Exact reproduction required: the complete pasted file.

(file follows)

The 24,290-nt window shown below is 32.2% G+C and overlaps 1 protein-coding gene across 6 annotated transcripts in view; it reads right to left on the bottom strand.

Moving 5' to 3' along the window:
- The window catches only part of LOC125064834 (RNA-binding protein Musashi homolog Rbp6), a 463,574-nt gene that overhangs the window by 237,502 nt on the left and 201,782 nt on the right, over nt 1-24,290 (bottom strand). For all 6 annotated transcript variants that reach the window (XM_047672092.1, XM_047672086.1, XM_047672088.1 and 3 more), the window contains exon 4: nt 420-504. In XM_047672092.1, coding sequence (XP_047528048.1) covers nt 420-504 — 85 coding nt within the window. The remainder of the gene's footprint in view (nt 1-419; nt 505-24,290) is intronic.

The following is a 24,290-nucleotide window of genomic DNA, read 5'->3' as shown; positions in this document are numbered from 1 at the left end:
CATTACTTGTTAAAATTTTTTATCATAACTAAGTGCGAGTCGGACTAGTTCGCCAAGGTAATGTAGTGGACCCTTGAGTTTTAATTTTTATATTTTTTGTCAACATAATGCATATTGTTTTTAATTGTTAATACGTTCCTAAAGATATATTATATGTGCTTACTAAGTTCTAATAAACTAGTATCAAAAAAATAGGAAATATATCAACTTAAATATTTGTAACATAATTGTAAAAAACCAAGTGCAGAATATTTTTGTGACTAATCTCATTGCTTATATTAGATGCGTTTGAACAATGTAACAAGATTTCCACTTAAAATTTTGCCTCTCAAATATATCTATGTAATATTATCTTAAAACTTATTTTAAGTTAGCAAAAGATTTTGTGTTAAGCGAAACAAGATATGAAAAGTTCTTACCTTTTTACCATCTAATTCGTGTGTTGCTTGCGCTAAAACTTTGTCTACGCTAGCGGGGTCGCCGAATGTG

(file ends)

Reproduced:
The 24,290-nt window shown below is 32.2% G+C and overlaps 1 protein-coding gene across 6 annotated transcripts in view; it reads right to left on the bottom strand.

Moving 5' to 3' along the window:
- The window catches only part of LOC125064834 (RNA-binding protein Musashi homolog Rbp6), a 463,574-nt gene that overhangs the window by 237,502 nt on the left and 201,782 nt on the right, over nt 1-24,290 (bottom strand). For all 6 annotated transcript variants that reach the window (XM_047672092.1, XM_047672086.1, XM_047672088.1 and 3 more), the window contains exon 4: nt 420-504. In XM_047672092.1, coding sequence (XP_047528048.1) covers nt 420-504 — 85 coding nt within the window. The remainder of the gene's footprint in view (nt 1-419; nt 505-24,290) is intronic.

The following is a 24,290-nucleotide window of genomic DNA, read 5'->3' as shown; positions in this document are numbered from 1 at the left end:
CATTACTTGTTAAAATTTTTTATCATAACTAAGTGCGAGTCGGACTAGTTCGCCAAGGTAATGTAGTGGACCCTTGAGTTTTAATTTTTATATTTTTTGTCAACATAATGCATATTGTTTTTAATTGTTAATACGTTCCTAAAGATATATTATATGTGCTTACTAAGTTCTAATAAACTAGTATCAAAAAAATAGGAAATATATCAACTTAAATATTTGTAACATAATTGTAAAAAACCAAGTGCAGAATATTTTTGTGACTAATCTCATTGCTTATATTAGATGCGTTTGAACAATGTAACAAGATTTCCACTTAAAATTTTGCCTCTCAAATATATCTATGTAATATTATCTTAAAACTTATTTTAAGTTAGCAAAAGATTTTGTGTTAAGCGAAACAAGATATGAAAAGTTCTTACCTTTTTACCATCTAATTCGTGTGTTGCTTGCGCTAAAACTTTGTCTACGCTAGCGGGGTCGCCGAATGTG